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I have looked into Ajax only recently (laugh at me you experts), and I feel excited about all the added functions. But there are a few concerns.

  1. Form submission

    In the Ajax examples, a json object is created either automatically (serialize the form) or manually built by retrieving val() from each DOM items. And data validation is performed using javascript. I think we can probably still use Html.EditorFor (and Html.TextboxFor etc.) to build the form. But is it possible to still use the DataAnnotation attributes added on the model/viewmodel? The MVC+Ajax examples I have seen usually don't perform any type of server side validation. Is it okay to omit that part? I guess it is fine because a user has to have javascript enabled to submit the form now. But we need some professional suggestions.

  2. View Models

    In the Ajax world, the View Models are usually expressed as a JSON object. (Please correct me if I am wrong.) Then, what is the best way to map between our domain model and the view model? Is there any tools like AutoMapper?

    Okay, I need to add something here...........

    The reason for this concern is that I have found some examples use something called Knockout.js (See its website) Instead of return Json(model) to return a json object of our view model into the $.Ajax call, its examples shows a view model is built in javascript.

    // This is a simple *viewmodel* - JavaScript that defines the data and behavior of your UI
    function AppViewModel() {
        this.firstName = "Bert";
        this.lastName = "Bertington";
    }
    
    // Activates knockout.js
    ko.applyBindings(new AppViewModel());
    

    What is the benefit of such practice?

    ---- end of my update ----

Thank you for any helpful suggestions.

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10  
It is never OK to omit server-side validation. –  SLaks May 1 '12 at 14:05
    
blaise, as i mentioned in thinking sites reply, Automapper will do everything you need both ways (if really required i.e. generally, you'd map the domain model out to the viewmodel prior to sending out to view. 99% of the time, the returned model via httppost will be your domain model) –  jim tollan May 1 '12 at 14:30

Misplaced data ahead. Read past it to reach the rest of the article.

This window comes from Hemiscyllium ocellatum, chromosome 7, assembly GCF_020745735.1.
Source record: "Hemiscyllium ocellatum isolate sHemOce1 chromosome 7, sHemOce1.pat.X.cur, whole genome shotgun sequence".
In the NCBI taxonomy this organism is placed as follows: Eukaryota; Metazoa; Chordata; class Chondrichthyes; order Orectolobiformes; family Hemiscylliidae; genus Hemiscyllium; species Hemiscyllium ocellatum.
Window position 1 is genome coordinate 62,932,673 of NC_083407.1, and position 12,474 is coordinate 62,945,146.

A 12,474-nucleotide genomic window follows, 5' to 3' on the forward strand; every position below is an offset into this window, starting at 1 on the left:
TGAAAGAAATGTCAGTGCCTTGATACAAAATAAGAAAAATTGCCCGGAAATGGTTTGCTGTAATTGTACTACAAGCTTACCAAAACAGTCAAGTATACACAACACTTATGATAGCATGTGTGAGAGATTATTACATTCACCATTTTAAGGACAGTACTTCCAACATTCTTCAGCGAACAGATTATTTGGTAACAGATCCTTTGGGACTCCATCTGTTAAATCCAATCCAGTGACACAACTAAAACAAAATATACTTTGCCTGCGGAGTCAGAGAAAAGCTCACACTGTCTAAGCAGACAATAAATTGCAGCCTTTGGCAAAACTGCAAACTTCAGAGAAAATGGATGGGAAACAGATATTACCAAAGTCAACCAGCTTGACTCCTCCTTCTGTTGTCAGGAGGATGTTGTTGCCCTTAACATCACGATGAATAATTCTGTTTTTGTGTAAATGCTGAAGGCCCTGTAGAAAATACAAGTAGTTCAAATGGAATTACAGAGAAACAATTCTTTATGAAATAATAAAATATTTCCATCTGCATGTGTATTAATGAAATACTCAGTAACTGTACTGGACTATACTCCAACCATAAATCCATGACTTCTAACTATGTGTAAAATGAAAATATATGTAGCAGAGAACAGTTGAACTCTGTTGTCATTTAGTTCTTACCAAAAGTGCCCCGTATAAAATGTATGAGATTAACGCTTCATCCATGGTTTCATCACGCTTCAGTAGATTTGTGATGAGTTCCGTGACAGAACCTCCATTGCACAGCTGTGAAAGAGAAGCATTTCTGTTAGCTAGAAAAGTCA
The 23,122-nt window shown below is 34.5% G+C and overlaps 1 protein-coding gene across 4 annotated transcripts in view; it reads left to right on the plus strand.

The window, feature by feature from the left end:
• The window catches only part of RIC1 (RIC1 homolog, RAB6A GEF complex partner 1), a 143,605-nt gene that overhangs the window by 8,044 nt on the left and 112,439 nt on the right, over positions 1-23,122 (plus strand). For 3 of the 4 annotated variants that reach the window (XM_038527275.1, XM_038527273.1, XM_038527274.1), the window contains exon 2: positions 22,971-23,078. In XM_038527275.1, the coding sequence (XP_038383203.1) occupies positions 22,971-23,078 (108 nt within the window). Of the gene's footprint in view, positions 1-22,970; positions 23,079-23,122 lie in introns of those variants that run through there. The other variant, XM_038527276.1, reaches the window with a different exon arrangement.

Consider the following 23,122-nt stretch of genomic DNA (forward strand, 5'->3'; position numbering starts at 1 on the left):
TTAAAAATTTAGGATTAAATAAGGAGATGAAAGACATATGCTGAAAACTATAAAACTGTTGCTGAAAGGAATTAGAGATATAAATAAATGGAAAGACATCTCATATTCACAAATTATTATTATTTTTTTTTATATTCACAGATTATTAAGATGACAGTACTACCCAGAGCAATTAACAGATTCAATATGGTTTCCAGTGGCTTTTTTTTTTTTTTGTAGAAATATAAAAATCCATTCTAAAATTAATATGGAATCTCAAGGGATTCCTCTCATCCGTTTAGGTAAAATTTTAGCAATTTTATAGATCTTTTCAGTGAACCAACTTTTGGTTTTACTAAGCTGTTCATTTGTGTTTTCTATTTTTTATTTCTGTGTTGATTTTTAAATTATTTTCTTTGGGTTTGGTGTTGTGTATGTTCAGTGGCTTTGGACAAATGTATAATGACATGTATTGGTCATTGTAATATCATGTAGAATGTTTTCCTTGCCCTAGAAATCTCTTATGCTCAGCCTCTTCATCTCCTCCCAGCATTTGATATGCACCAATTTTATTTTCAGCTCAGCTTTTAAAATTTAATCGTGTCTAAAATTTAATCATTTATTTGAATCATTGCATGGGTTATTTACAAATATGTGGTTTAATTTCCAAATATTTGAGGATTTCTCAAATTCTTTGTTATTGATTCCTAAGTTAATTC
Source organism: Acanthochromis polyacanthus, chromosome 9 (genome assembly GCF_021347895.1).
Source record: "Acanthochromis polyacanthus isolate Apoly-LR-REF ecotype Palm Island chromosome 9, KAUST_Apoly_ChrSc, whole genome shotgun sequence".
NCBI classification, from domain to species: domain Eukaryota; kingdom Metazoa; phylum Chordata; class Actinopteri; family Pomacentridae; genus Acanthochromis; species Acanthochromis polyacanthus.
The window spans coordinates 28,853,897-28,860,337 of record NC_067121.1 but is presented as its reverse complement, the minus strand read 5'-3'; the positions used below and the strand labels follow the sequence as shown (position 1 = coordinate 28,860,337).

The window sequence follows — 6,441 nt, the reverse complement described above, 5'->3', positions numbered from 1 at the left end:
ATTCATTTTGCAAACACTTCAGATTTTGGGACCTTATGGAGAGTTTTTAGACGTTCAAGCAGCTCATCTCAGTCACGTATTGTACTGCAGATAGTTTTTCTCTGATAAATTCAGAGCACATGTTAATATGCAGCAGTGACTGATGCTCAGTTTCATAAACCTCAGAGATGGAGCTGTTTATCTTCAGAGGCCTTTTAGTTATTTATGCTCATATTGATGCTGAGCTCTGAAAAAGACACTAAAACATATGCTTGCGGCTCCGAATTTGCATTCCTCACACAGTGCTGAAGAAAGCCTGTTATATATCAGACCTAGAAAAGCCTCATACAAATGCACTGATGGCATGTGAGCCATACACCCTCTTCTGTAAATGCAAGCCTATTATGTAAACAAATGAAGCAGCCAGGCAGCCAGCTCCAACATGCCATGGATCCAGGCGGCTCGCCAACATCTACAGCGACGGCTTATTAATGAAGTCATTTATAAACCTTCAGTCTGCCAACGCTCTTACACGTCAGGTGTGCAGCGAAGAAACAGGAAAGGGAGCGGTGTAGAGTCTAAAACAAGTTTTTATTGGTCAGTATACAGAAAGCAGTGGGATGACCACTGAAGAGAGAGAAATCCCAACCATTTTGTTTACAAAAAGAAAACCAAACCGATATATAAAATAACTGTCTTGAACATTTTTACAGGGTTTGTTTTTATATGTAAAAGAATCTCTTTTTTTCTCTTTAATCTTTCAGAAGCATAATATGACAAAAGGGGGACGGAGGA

1 Answer 1

up vote 3 down vote accepted

1) Do not omit server side validation. MVC has some capabilities built in to do some of that for you on the server side, but it's a good idea to test that it's working. Normally this just tests for type, length, range, and some other basic validation. Any complex validation should be done by you. Either way TEST IT to make sure the correct validation is indeed occurring.

2) Json is most common since it works with JavaScript and is easy to serialize in .Net. I Recommend Newtonsoft.Json as your serialization library. You can use whatever language you can parse however, from protobuff to XML.

A ViewModel is a model that is sent to the view, for what the view needs and generally only goes one way, to the view.

The domain models are the objects you persist, and generally travel both ways, from client to server.

A good example might be that your view requires the current date, manager data, and employee data, so your view model contains properties for all of these, but the form only edits the employee which is a domain model that gets sent back from the client to the server to be persisted.

MVC has ModelBinders that will take your post data and turn them into whatever type you need (supposing you properly follow its conventions.) It's unlikely you'll have to map viewmodels to domain models.

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Thank you for the reply. My understanding is that the View Model is a data transfer object. When a form is submitted, the values collected populate into the view model (for that view) first. But the domain model may have additional properties, or sometimes need some data conversion (like turning a string[] array into a string to store in the database). In that case, we will have to map those properties between viewmodels and domain models. –  Blaise May 1 '12 at 14:24
    
+1 nice summary there... ;) –  jim tollan May 1 '12 at 14:25
    
blaise - if you have complex (or simple) mappings required, look no further than AutoMapper. does everything you need and then some!! –  jim tollan May 1 '12 at 14:28
    
You can use a view model to back from the form if you like, there's nothing wrong or against that, and yes, you can use automapper for that if you choose. I can't recall a time I've sent a model back as a view model. Normally the auto detected route parameters have been enough. That is one way to do things, but not the only, or the 'right' way as the right way is whatever works. –  Thinking Sites May 1 '12 at 17:53

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